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I have this matrix

\begin{pmatrix} -3 & 1 \\ -2 & -1 \end{pmatrix}

and I found the eigenvalues, which are $\lambda_{1} = -2+i \ $ and $\ \lambda_{2}= -2-i$,

and now I have to find the eigenvectors, but they are with complex values and I don't know the steps for that.

Edit: So for the first eigenvalue $\lambda_{1}$= -2 + i, I tried:

\begin{pmatrix} -3-(-2+i) & 1 \\ -2 & -1-(-2+i) \end{pmatrix}

and then I've got:

(-1-i)x + y = 0
 -2x + (1-i)y = 0

What should I do next?

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    $\begingroup$ Welcome to Mathematics Stack Exchange. How would you find the eigenvectors if the eigenvalues were real? $\endgroup$ – J. W. Tanner Jun 23 at 10:33
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    $\begingroup$ just do the same operations you would do for real eigenvalues, remember you can multiply, add, substract and divide complex numbers like you would do with real numbers. so the algorithm is basically the same $\endgroup$ – mathma Jun 23 at 10:33
  • $\begingroup$ Next notice your two lines are compatible, line2 = line1 $\times(1-i)$. So you have two variables and one equation. Means you can choose $x=1$ for instance and get eigenvector $(1,1+i)$. $\endgroup$ – zwim Jun 23 at 14:15
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Here's a solution of an analogous problem as a starting point for you:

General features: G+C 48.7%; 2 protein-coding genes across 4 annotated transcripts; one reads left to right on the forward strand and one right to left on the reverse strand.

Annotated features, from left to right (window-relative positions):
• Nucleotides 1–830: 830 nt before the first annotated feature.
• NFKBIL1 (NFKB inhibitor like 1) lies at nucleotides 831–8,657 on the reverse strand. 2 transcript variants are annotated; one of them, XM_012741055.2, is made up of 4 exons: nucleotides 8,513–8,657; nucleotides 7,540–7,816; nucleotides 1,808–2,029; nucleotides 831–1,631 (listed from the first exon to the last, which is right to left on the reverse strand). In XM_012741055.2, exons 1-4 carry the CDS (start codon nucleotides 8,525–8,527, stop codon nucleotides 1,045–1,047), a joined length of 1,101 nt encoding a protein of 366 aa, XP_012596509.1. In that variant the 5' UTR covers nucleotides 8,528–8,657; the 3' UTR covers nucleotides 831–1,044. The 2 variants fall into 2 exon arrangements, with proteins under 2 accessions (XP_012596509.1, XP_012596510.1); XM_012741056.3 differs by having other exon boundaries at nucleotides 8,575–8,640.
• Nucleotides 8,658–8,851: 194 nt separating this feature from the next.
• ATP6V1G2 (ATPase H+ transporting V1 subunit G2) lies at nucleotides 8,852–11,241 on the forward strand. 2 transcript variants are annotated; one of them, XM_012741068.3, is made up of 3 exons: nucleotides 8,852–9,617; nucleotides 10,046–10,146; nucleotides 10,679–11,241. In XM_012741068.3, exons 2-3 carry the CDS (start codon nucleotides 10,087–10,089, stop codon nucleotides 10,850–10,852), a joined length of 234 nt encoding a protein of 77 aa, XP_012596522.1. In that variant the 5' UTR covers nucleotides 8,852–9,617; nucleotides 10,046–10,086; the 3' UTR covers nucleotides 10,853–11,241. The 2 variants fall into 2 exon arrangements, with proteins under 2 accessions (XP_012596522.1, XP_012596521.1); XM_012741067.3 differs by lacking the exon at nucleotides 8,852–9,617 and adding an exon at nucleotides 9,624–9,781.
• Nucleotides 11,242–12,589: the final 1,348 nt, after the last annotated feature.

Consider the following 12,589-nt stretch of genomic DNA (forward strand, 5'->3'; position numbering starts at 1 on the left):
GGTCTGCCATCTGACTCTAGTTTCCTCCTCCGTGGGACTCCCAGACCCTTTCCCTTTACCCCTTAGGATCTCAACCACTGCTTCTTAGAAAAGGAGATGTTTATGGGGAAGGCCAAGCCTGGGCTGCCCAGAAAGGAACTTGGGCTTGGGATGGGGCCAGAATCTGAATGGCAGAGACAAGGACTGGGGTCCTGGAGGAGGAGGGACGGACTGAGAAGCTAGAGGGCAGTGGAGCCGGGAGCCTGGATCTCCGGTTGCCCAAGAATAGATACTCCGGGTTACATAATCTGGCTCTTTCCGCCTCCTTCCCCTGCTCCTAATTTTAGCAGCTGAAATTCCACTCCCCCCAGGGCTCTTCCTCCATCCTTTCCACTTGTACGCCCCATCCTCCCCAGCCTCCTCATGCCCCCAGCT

Here's a matrix with eigenvalues $\pm i$: $$ A = \pmatrix{0 & 1 \\ -1 & 0} $$ I'll find the eigenvector for $+i$. I want to find a vector $v$ with $$ Av = i ~v, $$ right? I convert that to $$ Av = iI ~v\\ (A-iI)v = 0 $$ So now I want to find the kernel of $$ \pmatrix{-i & 1 \\ -1 & -i}, $$ so I need to solve $$ \pmatrix{-i & 1 \\ -1 & -i} \cdot \pmatrix{x \\ y} = \pmatrix{0 \\ 0} $$ which becomes $$ -ix + y = 0 \\ -x - iy = 0 $$ we see that the second equation is just $-i$ times the first one, so we can simply solve the first equation. Picking $x = 1$ (because it's easy!), we get $y = i$, so one eigenvector is $$ \pmatrix{1\\i}. $$ Any (complex) nonzero multiple of this is also an eigenvector, so $$ \pmatrix{i\\-1}, \pmatrix{2\\2i}, \pmatrix{1+i\\-1+i} $$ are all eigenvectors as well. (If we'd chosen $x = i, x = 2, x = 1 + i$, they're what we'd have found when we solved for $y$.)

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  • $\begingroup$ What is the need for the $(A-iI)$ transform ? You can just go for $\begin{pmatrix}0&1\\-1&0\end{pmatrix}\begin{pmatrix}x\\y\end{pmatrix}=i\begin{pmatrix}x\\y\end{pmatrix}$ and get $\begin{cases}y=ix\\-x=iy\end{cases}$ all the same. $\endgroup$ – zwim Jun 23 at 10:49
  • $\begingroup$ If, this matrix were represented by some linear transformation on real space, then how could you say that eigenvectors can exist!! $\endgroup$ – A learner Jun 23 at 10:49
  • $\begingroup$ Even eigenvalue doesn't exist!!! $\endgroup$ – A learner Jun 23 at 10:51
  • $\begingroup$ So I tried to find the eigenvector with your solution, but then I've got lost again, can you please help me? $\endgroup$ – Martina Jun 23 at 11:00
  • $\begingroup$ @Subhajit The matrix $A$ represents a rotation in $\mathbb{R}^2$ by $90^°$ clockwise, and thus has no real eigenvalues, anyway we are talking about complex eigenvalues $\endgroup$ – Peter Melech Jun 23 at 11:00

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